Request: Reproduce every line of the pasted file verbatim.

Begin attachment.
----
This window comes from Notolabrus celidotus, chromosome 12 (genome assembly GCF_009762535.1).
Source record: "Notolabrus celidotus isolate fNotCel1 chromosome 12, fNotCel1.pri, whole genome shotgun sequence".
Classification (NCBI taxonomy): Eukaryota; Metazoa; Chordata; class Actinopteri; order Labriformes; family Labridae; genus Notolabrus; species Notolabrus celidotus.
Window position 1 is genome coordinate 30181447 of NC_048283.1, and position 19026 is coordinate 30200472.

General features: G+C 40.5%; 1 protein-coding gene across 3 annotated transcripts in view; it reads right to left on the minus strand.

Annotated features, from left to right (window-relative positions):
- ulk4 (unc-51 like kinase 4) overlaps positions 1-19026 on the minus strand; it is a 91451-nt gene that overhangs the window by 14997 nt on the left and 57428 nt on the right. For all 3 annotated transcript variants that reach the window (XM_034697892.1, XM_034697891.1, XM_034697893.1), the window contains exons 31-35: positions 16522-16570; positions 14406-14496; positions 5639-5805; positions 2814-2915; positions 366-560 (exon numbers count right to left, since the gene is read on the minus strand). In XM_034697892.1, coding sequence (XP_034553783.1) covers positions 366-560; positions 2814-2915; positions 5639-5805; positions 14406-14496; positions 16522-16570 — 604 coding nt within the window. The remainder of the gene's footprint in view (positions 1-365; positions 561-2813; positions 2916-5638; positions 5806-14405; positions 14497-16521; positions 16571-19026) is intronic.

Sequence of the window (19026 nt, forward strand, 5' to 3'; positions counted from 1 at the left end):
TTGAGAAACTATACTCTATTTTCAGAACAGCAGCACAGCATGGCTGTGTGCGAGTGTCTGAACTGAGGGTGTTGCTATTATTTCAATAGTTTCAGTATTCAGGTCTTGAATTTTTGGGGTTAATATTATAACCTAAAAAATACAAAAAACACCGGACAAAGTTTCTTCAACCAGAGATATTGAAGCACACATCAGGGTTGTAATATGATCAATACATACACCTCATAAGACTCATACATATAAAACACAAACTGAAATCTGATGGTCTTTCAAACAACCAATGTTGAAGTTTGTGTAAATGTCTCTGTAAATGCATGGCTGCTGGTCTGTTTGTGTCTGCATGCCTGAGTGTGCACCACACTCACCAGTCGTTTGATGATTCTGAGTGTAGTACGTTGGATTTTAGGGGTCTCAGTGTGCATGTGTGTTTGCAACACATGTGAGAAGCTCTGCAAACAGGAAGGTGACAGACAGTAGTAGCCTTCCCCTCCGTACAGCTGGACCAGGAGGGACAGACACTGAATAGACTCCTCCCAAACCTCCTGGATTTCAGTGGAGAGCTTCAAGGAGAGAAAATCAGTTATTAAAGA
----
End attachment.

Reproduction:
This window comes from Notolabrus celidotus, chromosome 12 (genome assembly GCF_009762535.1).
Source record: "Notolabrus celidotus isolate fNotCel1 chromosome 12, fNotCel1.pri, whole genome shotgun sequence".
Classification (NCBI taxonomy): Eukaryota; Metazoa; Chordata; class Actinopteri; order Labriformes; family Labridae; genus Notolabrus; species Notolabrus celidotus.
Window position 1 is genome coordinate 30181447 of NC_048283.1, and position 19026 is coordinate 30200472.

General features: G+C 40.5%; 1 protein-coding gene across 3 annotated transcripts in view; it reads right to left on the minus strand.

Annotated features, from left to right (window-relative positions):
- ulk4 (unc-51 like kinase 4) overlaps positions 1-19026 on the minus strand; it is a 91451-nt gene that overhangs the window by 14997 nt on the left and 57428 nt on the right. For all 3 annotated transcript variants that reach the window (XM_034697892.1, XM_034697891.1, XM_034697893.1), the window contains exons 31-35: positions 16522-16570; positions 14406-14496; positions 5639-5805; positions 2814-2915; positions 366-560 (exon numbers count right to left, since the gene is read on the minus strand). In XM_034697892.1, coding sequence (XP_034553783.1) covers positions 366-560; positions 2814-2915; positions 5639-5805; positions 14406-14496; positions 16522-16570 — 604 coding nt within the window. The remainder of the gene's footprint in view (positions 1-365; positions 561-2813; positions 2916-5638; positions 5806-14405; positions 14497-16521; positions 16571-19026) is intronic.

Sequence of the window (19026 nt, forward strand, 5' to 3'; positions counted from 1 at the left end):
TTGAGAAACTATACTCTATTTTCAGAACAGCAGCACAGCATGGCTGTGTGCGAGTGTCTGAACTGAGGGTGTTGCTATTATTTCAATAGTTTCAGTATTCAGGTCTTGAATTTTTGGGGTTAATATTATAACCTAAAAAATACAAAAAACACCGGACAAAGTTTCTTCAACCAGAGATATTGAAGCACACATCAGGGTTGTAATATGATCAATACATACACCTCATAAGACTCATACATATAAAACACAAACTGAAATCTGATGGTCTTTCAAACAACCAATGTTGAAGTTTGTGTAAATGTCTCTGTAAATGCATGGCTGCTGGTCTGTTTGTGTCTGCATGCCTGAGTGTGCACCACACTCACCAGTCGTTTGATGATTCTGAGTGTAGTACGTTGGATTTTAGGGGTCTCAGTGTGCATGTGTGTTTGCAACACATGTGAGAAGCTCTGCAAACAGGAAGGTGACAGACAGTAGTAGCCTTCCCCTCCGTACAGCTGGACCAGGAGGGACAGACACTGAATAGACTCCTCCCAAACCTCCTGGATTTCAGTGGAGAGCTTCAAGGAGAGAAAATCAGTTATTAAAGA